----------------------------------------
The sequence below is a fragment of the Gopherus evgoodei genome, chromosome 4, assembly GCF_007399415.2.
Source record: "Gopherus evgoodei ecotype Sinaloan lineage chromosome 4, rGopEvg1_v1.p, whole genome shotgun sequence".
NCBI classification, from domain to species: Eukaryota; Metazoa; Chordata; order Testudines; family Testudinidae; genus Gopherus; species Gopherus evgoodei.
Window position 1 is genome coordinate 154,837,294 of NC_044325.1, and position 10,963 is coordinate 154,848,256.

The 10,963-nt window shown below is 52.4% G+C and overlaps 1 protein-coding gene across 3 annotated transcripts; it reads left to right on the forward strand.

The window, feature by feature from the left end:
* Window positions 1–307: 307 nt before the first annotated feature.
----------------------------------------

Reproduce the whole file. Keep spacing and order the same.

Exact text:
The sequence below is a fragment of the Gopherus evgoodei genome, chromosome 4, assembly GCF_007399415.2.
Source record: "Gopherus evgoodei ecotype Sinaloan lineage chromosome 4, rGopEvg1_v1.p, whole genome shotgun sequence".
NCBI classification, from domain to species: Eukaryota; Metazoa; Chordata; order Testudines; family Testudinidae; genus Gopherus; species Gopherus evgoodei.
Window position 1 is genome coordinate 154,837,294 of NC_044325.1, and position 10,963 is coordinate 154,848,256.

The 10,963-nt window shown below is 52.4% G+C and overlaps 1 protein-coding gene across 3 annotated transcripts; it reads left to right on the forward strand.

The window, feature by feature from the left end:
* Window positions 1–307: 307 nt before the first annotated feature.